The Great Gatsby (2013 Film)

The Great Gatsby (2013 Film) F. Scott Fitzgerald, Zelda Sayre, and the Jazz Age

While The Great Gatsby is fictitious, it contains many parallels with F. Scott Fitzgerald's real life, and serves as an account of a time and a culture in which Fitzgerald was deeply entrenched. One of the major novelists of the early 20th century, Fitzgerald was known for his talents as a writer as much for his hard-partying ways and stormy personal life, largely centered around his marriage to the wealthy and unstable Zelda Sayre, whom many believe to be the woman on whom Daisy Buchanan is based. In 1931, in an essay entitled "Echoes of the Jazz Age," Fitzgerald wrote, of the 1920s, "It was an age of miracles, it was an age of art, it was an age of excess, and it was an age of satire." Indeed, the cultural and political climate in which Fitzgerald became a success mirrors the world in which Gatsby climbed the social ladder.

A major motif of Fitzgerald's life was his turbulent marriage to the mentally ill Zelda Sayre, a woman from a wealthier background than him, with whom he enjoyed (and endured) a free-spirited and hard-partying lifestyle. The daughter of a Supreme Court judge, Zelda Sayre was charismatic, charming, and deeply troubled. Fitzgerald was her Gatsby; raised in Minnesota by middle-class parents, Fitzgerald took a job at an advertising firm in order to convince Zelda to marry him and move to New York, but quit it quickly, before relocating back to Minnesota to write novels. Throughout their marriage, Zelda was hospitalized for anxiety and other mental illnesses. Additionally, the couple was known for being creatively and professionally competitive, and Zelda often playfully accused her husband of stealing her ideas for stories of his own. Indeed, as pointed out in an article in The Atlantic by Joe Fassler, the moment in which Daisy says, "And I hope she'll be a fool—that's the best thing a girl can be in this world, a beautiful little fool," is directly borrowed from something Zelda said after the birth of their daughter.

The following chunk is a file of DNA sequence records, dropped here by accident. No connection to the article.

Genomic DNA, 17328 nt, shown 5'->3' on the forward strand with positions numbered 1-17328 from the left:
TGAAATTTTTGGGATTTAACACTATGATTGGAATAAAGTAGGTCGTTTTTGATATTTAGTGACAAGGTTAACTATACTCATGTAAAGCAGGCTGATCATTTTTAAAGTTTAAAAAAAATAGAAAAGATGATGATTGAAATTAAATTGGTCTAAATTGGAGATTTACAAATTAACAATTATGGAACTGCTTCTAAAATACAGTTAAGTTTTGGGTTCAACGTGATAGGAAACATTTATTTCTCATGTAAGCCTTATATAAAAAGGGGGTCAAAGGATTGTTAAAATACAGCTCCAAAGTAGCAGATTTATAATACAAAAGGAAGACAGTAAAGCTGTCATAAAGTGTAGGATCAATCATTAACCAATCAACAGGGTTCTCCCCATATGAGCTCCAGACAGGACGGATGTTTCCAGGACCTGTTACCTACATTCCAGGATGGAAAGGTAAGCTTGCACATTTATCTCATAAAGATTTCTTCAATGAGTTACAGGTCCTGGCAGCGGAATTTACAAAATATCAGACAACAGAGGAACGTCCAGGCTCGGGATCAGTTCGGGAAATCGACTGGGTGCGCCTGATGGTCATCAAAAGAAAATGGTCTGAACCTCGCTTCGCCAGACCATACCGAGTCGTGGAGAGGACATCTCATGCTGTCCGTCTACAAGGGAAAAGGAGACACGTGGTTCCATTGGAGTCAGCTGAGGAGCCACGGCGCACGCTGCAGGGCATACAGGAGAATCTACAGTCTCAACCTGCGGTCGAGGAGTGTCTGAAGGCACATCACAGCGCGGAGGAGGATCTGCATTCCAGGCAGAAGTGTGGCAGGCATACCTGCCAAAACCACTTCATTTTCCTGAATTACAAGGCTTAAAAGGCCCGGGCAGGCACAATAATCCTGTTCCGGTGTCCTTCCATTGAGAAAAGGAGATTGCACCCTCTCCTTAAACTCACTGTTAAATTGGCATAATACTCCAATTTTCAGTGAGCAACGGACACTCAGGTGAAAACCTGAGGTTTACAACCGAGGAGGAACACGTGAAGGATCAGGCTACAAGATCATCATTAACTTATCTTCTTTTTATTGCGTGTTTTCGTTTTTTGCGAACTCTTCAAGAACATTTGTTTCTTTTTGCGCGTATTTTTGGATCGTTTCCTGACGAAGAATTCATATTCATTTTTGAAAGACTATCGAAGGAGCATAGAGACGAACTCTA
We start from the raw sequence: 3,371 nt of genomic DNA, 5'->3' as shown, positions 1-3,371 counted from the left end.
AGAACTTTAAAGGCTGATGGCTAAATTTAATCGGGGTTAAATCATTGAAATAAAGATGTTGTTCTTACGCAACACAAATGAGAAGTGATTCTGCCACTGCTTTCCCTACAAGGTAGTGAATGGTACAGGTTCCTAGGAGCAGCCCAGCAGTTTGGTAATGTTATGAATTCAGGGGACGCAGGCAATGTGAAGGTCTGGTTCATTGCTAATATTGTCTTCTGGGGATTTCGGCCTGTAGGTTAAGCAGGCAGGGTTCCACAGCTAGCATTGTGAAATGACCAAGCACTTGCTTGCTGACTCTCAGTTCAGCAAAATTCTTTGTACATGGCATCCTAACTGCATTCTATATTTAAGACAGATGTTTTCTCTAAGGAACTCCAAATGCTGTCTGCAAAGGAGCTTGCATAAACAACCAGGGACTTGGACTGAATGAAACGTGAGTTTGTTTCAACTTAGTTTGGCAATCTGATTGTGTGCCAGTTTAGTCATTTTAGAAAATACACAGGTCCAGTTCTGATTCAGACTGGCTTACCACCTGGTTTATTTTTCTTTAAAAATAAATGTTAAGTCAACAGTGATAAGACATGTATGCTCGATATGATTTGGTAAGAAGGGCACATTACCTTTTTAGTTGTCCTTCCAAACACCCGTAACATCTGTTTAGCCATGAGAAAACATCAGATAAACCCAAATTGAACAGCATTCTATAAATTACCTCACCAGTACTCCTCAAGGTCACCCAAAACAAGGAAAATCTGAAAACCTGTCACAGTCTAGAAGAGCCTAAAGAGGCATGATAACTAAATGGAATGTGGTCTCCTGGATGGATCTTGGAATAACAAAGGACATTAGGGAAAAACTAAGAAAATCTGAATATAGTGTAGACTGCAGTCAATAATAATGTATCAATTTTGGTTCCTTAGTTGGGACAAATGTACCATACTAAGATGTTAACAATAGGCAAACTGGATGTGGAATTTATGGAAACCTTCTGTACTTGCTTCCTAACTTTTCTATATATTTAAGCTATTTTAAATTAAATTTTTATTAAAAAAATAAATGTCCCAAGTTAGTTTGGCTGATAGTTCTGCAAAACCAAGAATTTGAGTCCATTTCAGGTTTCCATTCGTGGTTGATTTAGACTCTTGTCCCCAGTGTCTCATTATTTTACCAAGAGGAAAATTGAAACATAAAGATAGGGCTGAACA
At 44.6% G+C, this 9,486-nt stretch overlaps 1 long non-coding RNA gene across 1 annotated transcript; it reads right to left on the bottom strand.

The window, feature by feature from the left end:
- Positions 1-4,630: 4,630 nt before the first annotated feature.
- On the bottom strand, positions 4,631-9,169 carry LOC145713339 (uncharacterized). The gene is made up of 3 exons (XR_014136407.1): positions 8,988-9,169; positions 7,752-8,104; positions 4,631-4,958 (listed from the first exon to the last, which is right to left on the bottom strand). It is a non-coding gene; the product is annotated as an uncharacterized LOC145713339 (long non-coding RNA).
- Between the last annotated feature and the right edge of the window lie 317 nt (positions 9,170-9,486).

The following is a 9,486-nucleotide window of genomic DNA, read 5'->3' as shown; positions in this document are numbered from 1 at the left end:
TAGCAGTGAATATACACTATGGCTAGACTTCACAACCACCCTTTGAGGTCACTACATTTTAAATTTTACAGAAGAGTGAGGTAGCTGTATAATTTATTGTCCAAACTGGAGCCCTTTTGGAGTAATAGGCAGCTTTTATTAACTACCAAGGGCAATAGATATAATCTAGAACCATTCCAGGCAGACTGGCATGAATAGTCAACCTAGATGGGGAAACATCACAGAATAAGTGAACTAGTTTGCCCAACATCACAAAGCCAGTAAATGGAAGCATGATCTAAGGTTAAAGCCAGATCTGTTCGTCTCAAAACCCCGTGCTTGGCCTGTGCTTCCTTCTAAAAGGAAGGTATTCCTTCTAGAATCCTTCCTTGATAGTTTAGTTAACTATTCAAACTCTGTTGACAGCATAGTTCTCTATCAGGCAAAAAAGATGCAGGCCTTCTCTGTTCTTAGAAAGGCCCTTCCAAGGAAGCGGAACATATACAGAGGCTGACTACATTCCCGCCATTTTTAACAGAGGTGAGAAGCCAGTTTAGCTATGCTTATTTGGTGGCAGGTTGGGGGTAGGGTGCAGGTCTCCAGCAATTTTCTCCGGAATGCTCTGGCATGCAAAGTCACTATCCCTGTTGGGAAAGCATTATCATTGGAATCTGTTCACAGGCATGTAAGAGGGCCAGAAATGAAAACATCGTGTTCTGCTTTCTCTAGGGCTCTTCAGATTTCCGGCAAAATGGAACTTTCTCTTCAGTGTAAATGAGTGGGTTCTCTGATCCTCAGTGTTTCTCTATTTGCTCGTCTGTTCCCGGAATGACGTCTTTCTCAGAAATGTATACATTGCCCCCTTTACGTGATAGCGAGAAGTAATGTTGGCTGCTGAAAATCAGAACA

Indeed, Fitzgerald and Zelda Sayre were the quintessential scribes and poster children of their era, and Fitzgerald could not help but imbue his writing with details of his life. However, the parallel between Fitzgerald's life and the novel itself is not so literal, and many events, people, places, and ideas are melded and superimposed on one another. The result is emphatically a fiction. Scholars cannot in good conscience say that Zelda Fitzgerald was the primary inspiration for Daisy Buchanan, and a number of different men (including Fitzgerald himself) served as inspiration for the character of Gatsby. As Fitzgerald once told someone, "Gatsby started out as one man I knew and then changed into myself.” Joe Fassler concludes his article by writing, "For me...Daisy Buchanan's reference to "beautiful little fools" is as much about what gets left out of any story as it is about what gets included. It's the ultimate invitation to begin again, retelling the tale with new possibility." Perhaps what made Fitzgerald such a master of fiction was his ability to meld truth and fabrication so seamlessly. His fiction is a kind of double exposure, neither real nor falsified, but entirely unique and intoxicating.